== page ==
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Last Friday, the Supreme Court ruled in favor of legal same-sex marriage across the United States in a historic vote. The decision was met with an outpouring of praise and criticism as Americans digested the news that would ultimately change the course of United States history.
Most Republican presidential candidates were quick to voice their opinions on the decision.
Florida Sen. Marco Rubio suggested Americans abide by the law, though he does not approve of the ruling.
"While I disagree with this decision, we live in a republic and must abide by the law,” Rubio said. "As we look ahead, it must be a priority of the next president to nominate judges and justices committed to applying the Constitution as written and originally understood."
Wisconsin Gov. Scott Walker said the ruling displays a need for a “conservative president who will appoint men and women to the Court who will faithfully interpret the Constitution and laws of our land without injecting their own political agendas.”
He also called for an amendment to the Constitution that would give individual states the right to define marriage.
“As a result of this decision, the only alternative left for the American people is to support an amendment to the U.S. Constitution to reaffirm the ability of the states to continue to define marriage,” Walker said.
South Carolina Sen. Lindsey Graham disagreed, arguing that the Constitution should not be amended.
“Given the quickly changing tide of public opinion on this issue, I do not believe that any attempt to amend the U.S. Constitution could possibly gain the support of three-fourths of the states or a supermajority in the U.S. Congress,” Graham said. “Rather than pursuing a divisive effort that would be doomed to fail, I am committing myself to ensuring the protection of religious liberties of all Americans.”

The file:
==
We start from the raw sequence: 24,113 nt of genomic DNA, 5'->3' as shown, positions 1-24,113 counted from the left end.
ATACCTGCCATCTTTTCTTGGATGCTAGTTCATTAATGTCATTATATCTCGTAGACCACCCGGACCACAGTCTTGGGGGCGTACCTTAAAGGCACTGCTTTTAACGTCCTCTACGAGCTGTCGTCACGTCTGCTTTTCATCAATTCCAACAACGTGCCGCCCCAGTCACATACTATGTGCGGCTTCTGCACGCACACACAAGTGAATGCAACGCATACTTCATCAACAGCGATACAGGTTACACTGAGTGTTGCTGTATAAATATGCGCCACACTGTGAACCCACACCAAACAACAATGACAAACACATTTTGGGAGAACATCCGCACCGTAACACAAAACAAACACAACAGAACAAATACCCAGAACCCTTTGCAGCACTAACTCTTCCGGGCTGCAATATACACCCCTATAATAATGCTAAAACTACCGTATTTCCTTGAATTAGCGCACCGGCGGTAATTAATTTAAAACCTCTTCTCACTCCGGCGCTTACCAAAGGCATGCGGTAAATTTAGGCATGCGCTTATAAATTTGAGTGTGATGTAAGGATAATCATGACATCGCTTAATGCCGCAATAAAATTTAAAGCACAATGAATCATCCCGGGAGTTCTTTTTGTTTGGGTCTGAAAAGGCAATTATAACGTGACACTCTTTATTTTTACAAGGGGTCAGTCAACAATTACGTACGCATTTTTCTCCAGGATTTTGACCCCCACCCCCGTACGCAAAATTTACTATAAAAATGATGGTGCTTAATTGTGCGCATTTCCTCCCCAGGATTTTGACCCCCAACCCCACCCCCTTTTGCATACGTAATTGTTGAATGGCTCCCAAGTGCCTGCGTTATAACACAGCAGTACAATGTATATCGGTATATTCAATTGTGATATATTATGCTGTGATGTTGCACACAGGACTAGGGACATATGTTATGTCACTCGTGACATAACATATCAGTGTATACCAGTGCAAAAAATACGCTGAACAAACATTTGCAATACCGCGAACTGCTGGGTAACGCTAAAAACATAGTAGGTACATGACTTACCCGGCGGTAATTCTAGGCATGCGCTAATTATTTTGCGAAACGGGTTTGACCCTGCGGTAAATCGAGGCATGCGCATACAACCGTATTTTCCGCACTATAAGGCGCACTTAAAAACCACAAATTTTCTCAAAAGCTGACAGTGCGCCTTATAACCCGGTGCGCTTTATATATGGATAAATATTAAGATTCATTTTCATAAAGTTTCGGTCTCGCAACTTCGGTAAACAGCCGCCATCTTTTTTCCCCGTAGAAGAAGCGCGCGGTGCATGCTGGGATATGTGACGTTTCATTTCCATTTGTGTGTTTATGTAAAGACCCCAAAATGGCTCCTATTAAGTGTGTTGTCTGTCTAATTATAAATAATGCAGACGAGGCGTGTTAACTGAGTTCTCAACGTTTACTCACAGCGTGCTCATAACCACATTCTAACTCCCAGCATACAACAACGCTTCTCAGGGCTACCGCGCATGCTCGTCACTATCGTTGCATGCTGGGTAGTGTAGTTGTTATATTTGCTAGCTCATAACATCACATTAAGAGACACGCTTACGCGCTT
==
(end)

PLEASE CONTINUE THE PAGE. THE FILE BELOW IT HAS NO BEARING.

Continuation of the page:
Texas Gov. Rick Perry said, "I fundamentally disagree with the court rewriting the law and assaulting the 10th Amendment. Our Founding Fathers did not intend for the judicial branch to legislate from the bench, and as president, I would appoint strict constitutional conservatives who will apply the law as written.”
Louisiana Gov. Bobby Jindal pointed to religion as the ultimate law.
"The Supreme Court decision today conveniently and not surprisingly follows public opinion polls, and tramples on states' rights that were once protected by the 10th Amendment of the Constitution," he said.
"Marriage between a man and a woman was established by God, and no earthly court can alter that. This decision will pave the way for an all out assault against the religious freedom rights of Christians who disagree with this decision."
Retired neurosurgeon Ben Carson also pointed to religion in his statement.
"I call on Congress to make sure deeply held religious views are respected and protected. The government must never force Christians to violate their religious beliefs,” he said.
Florida Gov. Jeb Bush called for peace.
"In a country as diverse as ours, good people who have opposing views should be able to live side by side. It is now crucial that as a country we protect religious freedom and the right of conscience and also not discriminate,” he said.
Former Arkansas Gov. Mike Huckabee said, "I will not acquiesce to an imperial court any more than our Founders acquiesced to an imperial British monarch. We must resist and reject tyranny, not retreat."
Former Pennsylvania Sen. Rick Santorum said that the Supreme Court’s decision effectively said that “the only reason you could possibly oppose changing marriage laws in America is because you hate people of the same sex who want to marry. But that’s not true.”
“It’s a decision based on a lie. It’s a decision based on fundamental untruths. And yet it is the law of the land,” he said.
Texas Sen. Ted Cruz accused the Supreme Court justices of violating their judicial oaths.
"What happened last week is twice, back-to-back, the U.S. Supreme Court — a majority of the justices violated their judicial oath,” he said.
"What we saw instead is five unelected lawyers saying the views of 320 Americans don't matter because they're going to enforce their own policies."
Kentucky Sen. Rand Paul was perhaps the slowest GOP candid to respond to the ruling, ultimately writing his opinion in a Time op-ed.
He wrote, “While I disagree with Supreme Court’s redefinition of marriage, I believe that all Americans have the right to contract.”
“The government should not prevent people from making contracts but that does not mean that the government must confer a special imprimatur upon a new definition of marriage. Perhaps the time has come to examine whether or not governmental recognition of marriage is a good idea, for either party.”
Publication date: June 29, 2015